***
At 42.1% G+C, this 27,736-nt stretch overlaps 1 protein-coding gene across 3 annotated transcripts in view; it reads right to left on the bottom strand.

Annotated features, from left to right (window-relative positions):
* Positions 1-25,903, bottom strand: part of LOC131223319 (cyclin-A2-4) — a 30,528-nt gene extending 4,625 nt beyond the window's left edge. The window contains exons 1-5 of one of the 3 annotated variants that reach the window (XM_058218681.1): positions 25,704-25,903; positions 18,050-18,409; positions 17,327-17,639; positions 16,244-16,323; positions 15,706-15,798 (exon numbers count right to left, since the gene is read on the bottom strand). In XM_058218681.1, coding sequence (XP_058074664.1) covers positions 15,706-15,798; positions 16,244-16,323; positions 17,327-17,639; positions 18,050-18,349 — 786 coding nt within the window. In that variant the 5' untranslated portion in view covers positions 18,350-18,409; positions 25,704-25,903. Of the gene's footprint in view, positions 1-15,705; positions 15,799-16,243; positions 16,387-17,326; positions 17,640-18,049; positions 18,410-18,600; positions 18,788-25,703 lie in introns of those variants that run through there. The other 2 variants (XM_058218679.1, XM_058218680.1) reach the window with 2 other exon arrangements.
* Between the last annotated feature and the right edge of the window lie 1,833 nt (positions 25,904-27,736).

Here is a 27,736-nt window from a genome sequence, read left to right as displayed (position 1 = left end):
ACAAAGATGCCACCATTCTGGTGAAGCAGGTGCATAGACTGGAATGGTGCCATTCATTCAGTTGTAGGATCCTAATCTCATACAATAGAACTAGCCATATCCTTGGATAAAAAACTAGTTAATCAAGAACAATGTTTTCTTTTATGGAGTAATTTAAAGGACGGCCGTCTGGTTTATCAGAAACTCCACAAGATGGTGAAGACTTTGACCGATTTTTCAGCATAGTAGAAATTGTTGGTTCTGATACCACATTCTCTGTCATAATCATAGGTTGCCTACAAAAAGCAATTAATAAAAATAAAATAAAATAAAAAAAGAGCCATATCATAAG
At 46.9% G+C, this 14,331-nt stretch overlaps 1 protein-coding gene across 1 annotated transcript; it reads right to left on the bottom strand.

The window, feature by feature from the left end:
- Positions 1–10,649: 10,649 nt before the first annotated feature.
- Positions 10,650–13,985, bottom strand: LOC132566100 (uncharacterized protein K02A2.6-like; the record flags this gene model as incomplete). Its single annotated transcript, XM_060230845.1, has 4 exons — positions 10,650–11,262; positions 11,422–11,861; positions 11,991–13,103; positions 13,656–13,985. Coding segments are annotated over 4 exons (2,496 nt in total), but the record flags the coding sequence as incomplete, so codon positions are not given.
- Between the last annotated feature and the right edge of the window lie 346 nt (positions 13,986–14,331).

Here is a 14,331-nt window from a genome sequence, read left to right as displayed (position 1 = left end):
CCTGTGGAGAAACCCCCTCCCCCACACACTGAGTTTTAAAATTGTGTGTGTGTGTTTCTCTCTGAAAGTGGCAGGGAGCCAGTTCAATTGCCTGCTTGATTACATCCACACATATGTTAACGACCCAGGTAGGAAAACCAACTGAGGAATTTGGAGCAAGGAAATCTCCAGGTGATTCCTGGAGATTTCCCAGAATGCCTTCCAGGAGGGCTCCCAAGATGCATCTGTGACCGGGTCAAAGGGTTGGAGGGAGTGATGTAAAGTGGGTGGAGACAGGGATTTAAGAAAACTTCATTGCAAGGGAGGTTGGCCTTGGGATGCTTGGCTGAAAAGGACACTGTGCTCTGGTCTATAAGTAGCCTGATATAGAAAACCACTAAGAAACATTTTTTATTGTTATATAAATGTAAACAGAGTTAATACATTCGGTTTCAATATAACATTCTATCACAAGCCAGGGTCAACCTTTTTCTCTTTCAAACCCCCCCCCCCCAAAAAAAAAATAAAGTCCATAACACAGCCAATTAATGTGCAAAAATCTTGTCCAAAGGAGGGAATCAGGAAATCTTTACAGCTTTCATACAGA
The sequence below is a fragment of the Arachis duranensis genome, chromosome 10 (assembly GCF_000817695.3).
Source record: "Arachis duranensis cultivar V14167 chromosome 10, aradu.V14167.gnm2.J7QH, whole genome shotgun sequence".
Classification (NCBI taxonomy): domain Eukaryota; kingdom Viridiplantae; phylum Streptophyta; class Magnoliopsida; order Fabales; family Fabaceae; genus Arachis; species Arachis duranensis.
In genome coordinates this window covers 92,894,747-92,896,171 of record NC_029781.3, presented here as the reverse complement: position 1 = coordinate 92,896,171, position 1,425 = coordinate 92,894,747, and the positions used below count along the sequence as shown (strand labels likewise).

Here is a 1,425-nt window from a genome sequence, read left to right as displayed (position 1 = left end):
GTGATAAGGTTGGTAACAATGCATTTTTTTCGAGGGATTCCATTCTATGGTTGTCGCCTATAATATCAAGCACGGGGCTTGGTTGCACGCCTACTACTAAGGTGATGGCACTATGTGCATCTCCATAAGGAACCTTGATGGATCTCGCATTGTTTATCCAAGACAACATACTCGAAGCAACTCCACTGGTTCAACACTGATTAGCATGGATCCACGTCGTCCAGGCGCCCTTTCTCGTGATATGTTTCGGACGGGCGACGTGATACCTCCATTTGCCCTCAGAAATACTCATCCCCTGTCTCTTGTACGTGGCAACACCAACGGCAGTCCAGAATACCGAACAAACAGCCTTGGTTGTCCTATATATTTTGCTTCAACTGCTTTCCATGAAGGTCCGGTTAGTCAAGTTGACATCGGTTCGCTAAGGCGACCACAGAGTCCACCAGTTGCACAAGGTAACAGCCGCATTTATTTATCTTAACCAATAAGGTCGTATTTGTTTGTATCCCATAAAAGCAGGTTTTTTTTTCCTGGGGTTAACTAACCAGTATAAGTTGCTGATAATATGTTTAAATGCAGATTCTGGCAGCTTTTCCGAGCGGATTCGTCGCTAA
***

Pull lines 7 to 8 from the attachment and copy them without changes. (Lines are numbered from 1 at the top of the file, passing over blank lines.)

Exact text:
At 46.9% G+C, this 14,331-nt stretch overlaps 1 protein-coding gene across 1 annotated transcript; it reads right to left on the bottom strand.

The window, feature by feature from the left end: